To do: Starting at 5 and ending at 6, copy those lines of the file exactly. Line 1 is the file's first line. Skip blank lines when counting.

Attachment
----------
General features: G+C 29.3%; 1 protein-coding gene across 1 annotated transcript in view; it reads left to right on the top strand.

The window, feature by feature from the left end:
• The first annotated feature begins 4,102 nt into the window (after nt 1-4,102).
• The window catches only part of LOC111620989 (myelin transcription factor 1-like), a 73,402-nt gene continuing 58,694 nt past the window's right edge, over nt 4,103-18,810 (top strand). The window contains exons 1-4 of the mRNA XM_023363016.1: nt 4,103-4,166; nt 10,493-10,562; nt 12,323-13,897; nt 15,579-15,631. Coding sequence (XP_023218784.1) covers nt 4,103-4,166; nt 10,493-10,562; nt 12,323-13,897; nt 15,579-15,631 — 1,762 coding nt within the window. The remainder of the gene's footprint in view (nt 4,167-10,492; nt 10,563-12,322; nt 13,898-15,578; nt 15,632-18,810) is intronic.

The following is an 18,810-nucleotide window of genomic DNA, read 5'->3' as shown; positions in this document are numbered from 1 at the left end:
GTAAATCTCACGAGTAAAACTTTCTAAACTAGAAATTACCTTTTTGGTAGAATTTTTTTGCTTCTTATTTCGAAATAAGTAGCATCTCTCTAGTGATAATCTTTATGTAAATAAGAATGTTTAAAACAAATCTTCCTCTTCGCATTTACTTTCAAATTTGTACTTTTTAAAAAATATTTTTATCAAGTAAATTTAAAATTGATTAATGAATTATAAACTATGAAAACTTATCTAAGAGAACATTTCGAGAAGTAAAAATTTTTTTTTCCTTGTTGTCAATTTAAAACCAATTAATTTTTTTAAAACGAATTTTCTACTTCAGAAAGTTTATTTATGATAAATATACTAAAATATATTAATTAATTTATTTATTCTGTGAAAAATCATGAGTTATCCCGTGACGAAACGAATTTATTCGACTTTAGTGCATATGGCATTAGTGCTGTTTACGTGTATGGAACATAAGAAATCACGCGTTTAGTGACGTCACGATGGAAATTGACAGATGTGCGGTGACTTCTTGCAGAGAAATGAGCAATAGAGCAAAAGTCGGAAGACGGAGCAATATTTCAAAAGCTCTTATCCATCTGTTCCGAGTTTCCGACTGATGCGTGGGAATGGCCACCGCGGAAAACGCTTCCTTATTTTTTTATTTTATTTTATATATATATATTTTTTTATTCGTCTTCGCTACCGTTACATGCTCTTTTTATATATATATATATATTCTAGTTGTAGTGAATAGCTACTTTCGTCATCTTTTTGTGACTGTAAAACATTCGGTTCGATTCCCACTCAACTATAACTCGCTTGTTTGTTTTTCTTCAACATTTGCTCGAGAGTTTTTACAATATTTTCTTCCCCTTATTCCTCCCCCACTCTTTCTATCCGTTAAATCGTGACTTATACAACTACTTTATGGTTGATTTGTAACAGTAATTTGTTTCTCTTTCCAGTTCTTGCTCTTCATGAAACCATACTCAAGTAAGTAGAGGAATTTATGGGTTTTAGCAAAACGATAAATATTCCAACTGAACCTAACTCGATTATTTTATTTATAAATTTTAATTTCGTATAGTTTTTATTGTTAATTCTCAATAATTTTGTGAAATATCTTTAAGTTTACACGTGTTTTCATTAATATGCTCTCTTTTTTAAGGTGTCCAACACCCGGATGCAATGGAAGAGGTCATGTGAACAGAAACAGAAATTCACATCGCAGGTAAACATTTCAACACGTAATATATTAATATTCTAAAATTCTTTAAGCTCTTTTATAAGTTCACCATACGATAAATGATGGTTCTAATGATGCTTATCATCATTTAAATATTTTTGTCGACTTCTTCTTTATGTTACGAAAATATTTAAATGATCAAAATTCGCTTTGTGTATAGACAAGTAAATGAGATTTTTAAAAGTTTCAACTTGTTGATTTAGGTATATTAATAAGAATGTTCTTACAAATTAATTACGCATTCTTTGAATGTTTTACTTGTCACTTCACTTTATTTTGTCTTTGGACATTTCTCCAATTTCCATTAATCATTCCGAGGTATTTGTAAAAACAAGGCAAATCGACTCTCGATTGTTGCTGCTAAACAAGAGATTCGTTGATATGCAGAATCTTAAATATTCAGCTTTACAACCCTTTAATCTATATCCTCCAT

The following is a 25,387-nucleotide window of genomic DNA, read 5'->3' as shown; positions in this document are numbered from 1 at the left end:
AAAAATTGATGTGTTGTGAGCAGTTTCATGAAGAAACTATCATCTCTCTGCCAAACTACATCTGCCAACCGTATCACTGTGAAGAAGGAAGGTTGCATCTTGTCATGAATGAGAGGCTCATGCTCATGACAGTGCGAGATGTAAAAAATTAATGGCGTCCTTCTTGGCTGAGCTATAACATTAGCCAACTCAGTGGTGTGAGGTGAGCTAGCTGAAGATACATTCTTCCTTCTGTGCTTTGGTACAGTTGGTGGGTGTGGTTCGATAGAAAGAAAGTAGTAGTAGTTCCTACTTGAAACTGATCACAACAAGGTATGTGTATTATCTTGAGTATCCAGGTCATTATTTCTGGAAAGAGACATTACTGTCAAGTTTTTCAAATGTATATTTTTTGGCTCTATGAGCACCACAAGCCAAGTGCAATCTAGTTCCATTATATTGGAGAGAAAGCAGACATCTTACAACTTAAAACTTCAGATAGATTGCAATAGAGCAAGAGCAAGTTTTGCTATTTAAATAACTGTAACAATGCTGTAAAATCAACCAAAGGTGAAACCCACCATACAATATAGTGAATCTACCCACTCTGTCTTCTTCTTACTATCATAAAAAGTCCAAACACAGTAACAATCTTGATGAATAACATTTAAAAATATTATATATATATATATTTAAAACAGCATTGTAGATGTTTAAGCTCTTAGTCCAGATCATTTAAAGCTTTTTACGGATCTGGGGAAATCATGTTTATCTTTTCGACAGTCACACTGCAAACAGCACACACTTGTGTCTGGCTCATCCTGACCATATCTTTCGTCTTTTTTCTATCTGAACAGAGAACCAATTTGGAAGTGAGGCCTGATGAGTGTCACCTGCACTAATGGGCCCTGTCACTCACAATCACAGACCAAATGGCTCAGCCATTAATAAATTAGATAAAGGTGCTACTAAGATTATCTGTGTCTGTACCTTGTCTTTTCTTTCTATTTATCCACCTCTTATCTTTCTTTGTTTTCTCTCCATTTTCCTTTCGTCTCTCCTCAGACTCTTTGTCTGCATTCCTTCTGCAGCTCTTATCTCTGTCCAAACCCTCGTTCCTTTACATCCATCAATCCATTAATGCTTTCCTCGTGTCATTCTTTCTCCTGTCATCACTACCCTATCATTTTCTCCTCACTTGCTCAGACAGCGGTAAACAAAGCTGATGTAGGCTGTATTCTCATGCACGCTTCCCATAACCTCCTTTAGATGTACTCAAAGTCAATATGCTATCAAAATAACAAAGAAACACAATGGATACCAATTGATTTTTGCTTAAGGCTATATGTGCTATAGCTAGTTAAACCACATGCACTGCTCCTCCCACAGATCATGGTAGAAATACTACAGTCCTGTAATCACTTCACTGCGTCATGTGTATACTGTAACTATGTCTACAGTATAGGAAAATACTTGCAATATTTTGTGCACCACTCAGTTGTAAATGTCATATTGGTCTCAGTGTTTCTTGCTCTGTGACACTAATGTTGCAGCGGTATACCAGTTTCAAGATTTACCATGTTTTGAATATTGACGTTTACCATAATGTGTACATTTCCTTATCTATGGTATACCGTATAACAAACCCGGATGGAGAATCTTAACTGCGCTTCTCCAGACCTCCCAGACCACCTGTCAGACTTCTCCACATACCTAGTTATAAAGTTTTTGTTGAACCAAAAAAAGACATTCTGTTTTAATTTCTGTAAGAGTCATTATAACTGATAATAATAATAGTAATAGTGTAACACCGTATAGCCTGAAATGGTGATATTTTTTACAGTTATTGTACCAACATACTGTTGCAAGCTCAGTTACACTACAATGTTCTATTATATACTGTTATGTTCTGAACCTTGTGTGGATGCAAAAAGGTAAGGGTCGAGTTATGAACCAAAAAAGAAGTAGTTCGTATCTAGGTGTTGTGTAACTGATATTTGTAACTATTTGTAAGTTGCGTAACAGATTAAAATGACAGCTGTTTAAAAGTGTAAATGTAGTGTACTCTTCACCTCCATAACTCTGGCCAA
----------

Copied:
The following is an 18,810-nucleotide window of genomic DNA, read 5'->3' as shown; positions in this document are numbered from 1 at the left end:
GTAAATCTCACGAGTAAAACTTTCTAAACTAGAAATTACCTTTTTGGTAGAATTTTTTTGCTTCTTATTTCGAAATAAGTAGCATCTCTCTAGTGATAATCTTTATGTAAATAAGAATGTTTAAAACAAATCTTCCTCTTCGCATTTACTTTCAAATTTGTACTTTTTAAAAAATATTTTTATCAAGTAAATTTAAAATTGATTAATGAATTATAAACTATGAAAACTTATCTAAGAGAACATTTCGAGAAGTAAAAATTTTTTTTTCCTTGTTGTCAATTTAAAACCAATTAATTTTTTTAAAACGAATTTTCTACTTCAGAAAGTTTATTTATGATAAATATACTAAAATATATTAATTAATTTATTTATTCTGTGAAAAATCATGAGTTATCCCGTGACGAAACGAATTTATTCGACTTTAGTGCATATGGCATTAGTGCTGTTTACGTGTATGGAACATAAGAAATCACGCGTTTAGTGACGTCACGATGGAAATTGACAGATGTGCGGTGACTTCTTGCAGAGAAATGAGCAATAGAGCAAAAGTCGGAAGACGGAGCAATATTTCAAAAGCTCTTATCCATCTGTTCCGAGTTTCCGACTGATGCGTGGGAATGGCCACCGCGGAAAACGCTTCCTTATTTTTTTATTTTATTTTATATATATATATTTTTTTATTCGTCTTCGCTACCGTTACATGCTCTTTTTATATATATATATATATTCTAGTTGTAGTGAATAGCTACTTTCGTCATCTTTTTGTGACTGTAAAACATTCGGTTCGATTCCCACTCAACTATAACTCGCTTGTTTGTTTTTCTTCAACATTTGCTCGAGAGTTTTTACAATATTTTCTTCCCCTTATTCCTCCCCCACTCTTTCTATCCGTTAAATCGTGACTTATACAACTACTTTATGGTTGATTTGTAACAGTAATTTGTTTCTCTTTCCAGTTCTTGCTCTTCATGAAACCATACTCAAGTAAGTAGAGGAATTTATGGGTTTTAGCAAAACGATAAATATTCCAACTGAACCTAACTCGATTATTTTATTTATAAATTTTAATTTCGTATAGTTTTTATTGTTAATTCTCAATAATTTTGTGAAATATCTTTAAGTTTACACGTGTTTTCATTAATATGCTCTCTTTTTTAAGGTGTCCAACACCCGGATGCAATGGAAGAGGTCATGTGAACAGAAACAGAAATTCACATCGCAGGTAAACATTTCAACACGTAATATATTAATATTCTAAAATTCTTTAAGCTCTTTTATAAGTTCACCATACGATAAATGATGGTTCTAATGATGCTTATCATCATTTAAATATTTTTGTCGACTTCTTCTTTATGTTACGAAAATATTTAAATGATCAAAATTCGCTTTGTGTATAGACAAGTAAATGAGATTTTTAAAAGTTTCAACTTGTTGATTTAGGTATATTAATAAGAATGTTCTTACAAATTAATTACGCATTCTTTGAATGTTTTACTTGTCACTTCACTTTATTTTGTCTTTGGACATTTCTCCAATTTCCATTAATCATTCCGAGGTATTTGTAAAAACAAGGCAAATCGACTCTCGATTGTTGCTGCTAAACAAGAGATTCGTTGATATGCAGAATCTTAAATATTCAGCTTTACAACCCTTTAATCTATATCCTCCAT